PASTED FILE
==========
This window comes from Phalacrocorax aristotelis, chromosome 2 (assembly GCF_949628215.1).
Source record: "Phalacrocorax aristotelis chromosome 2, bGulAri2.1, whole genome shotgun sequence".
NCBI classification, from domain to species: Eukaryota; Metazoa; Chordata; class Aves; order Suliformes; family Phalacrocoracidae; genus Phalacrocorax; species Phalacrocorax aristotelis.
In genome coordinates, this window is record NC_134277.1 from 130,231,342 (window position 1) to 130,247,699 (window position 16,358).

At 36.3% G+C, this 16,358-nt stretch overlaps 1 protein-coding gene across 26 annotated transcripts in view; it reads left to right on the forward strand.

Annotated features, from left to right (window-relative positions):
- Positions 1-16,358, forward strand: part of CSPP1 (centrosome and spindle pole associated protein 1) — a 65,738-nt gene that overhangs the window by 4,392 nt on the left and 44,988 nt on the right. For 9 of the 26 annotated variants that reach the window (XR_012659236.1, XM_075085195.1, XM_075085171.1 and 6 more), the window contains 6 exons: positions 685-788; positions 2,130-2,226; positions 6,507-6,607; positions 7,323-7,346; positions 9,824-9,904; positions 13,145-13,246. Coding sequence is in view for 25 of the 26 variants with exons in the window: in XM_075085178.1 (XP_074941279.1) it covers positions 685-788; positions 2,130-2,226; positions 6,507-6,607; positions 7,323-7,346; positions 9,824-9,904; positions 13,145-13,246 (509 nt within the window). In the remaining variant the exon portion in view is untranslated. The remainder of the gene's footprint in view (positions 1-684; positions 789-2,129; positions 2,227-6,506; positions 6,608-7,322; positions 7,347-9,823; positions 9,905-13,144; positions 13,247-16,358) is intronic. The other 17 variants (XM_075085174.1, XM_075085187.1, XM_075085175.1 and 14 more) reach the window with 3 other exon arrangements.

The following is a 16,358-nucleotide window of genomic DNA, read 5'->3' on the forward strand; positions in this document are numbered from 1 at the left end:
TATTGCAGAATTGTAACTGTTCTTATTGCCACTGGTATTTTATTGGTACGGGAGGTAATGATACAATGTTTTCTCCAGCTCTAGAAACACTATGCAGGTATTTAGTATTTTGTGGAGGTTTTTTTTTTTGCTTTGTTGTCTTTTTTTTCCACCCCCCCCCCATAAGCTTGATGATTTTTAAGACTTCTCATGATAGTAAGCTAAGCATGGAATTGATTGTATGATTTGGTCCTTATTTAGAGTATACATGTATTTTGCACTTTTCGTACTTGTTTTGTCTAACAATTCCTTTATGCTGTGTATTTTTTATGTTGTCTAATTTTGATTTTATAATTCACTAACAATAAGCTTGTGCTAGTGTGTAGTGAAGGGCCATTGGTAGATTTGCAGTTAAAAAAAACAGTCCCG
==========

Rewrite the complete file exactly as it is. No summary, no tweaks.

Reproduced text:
This window comes from Phalacrocorax aristotelis, chromosome 2 (assembly GCF_949628215.1).
Source record: "Phalacrocorax aristotelis chromosome 2, bGulAri2.1, whole genome shotgun sequence".
NCBI classification, from domain to species: Eukaryota; Metazoa; Chordata; class Aves; order Suliformes; family Phalacrocoracidae; genus Phalacrocorax; species Phalacrocorax aristotelis.
In genome coordinates, this window is record NC_134277.1 from 130,231,342 (window position 1) to 130,247,699 (window position 16,358).

At 36.3% G+C, this 16,358-nt stretch overlaps 1 protein-coding gene across 26 annotated transcripts in view; it reads left to right on the forward strand.

Annotated features, from left to right (window-relative positions):
- Positions 1-16,358, forward strand: part of CSPP1 (centrosome and spindle pole associated protein 1) — a 65,738-nt gene that overhangs the window by 4,392 nt on the left and 44,988 nt on the right. For 9 of the 26 annotated variants that reach the window (XR_012659236.1, XM_075085195.1, XM_075085171.1 and 6 more), the window contains 6 exons: positions 685-788; positions 2,130-2,226; positions 6,507-6,607; positions 7,323-7,346; positions 9,824-9,904; positions 13,145-13,246. Coding sequence is in view for 25 of the 26 variants with exons in the window: in XM_075085178.1 (XP_074941279.1) it covers positions 685-788; positions 2,130-2,226; positions 6,507-6,607; positions 7,323-7,346; positions 9,824-9,904; positions 13,145-13,246 (509 nt within the window). In the remaining variant the exon portion in view is untranslated. The remainder of the gene's footprint in view (positions 1-684; positions 789-2,129; positions 2,227-6,506; positions 6,608-7,322; positions 7,347-9,823; positions 9,905-13,144; positions 13,247-16,358) is intronic. The other 17 variants (XM_075085174.1, XM_075085187.1, XM_075085175.1 and 14 more) reach the window with 3 other exon arrangements.

The following is a 16,358-nucleotide window of genomic DNA, read 5'->3' on the forward strand; positions in this document are numbered from 1 at the left end:
TATTGCAGAATTGTAACTGTTCTTATTGCCACTGGTATTTTATTGGTACGGGAGGTAATGATACAATGTTTTCTCCAGCTCTAGAAACACTATGCAGGTATTTAGTATTTTGTGGAGGTTTTTTTTTTTGCTTTGTTGTCTTTTTTTTCCACCCCCCCCCCATAAGCTTGATGATTTTTAAGACTTCTCATGATAGTAAGCTAAGCATGGAATTGATTGTATGATTTGGTCCTTATTTAGAGTATACATGTATTTTGCACTTTTCGTACTTGTTTTGTCTAACAATTCCTTTATGCTGTGTATTTTTTATGTTGTCTAATTTTGATTTTATAATTCACTAACAATAAGCTTGTGCTAGTGTGTAGTGAAGGGCCATTGGTAGATTTGCAGTTAAAAAAAACAGTCCCG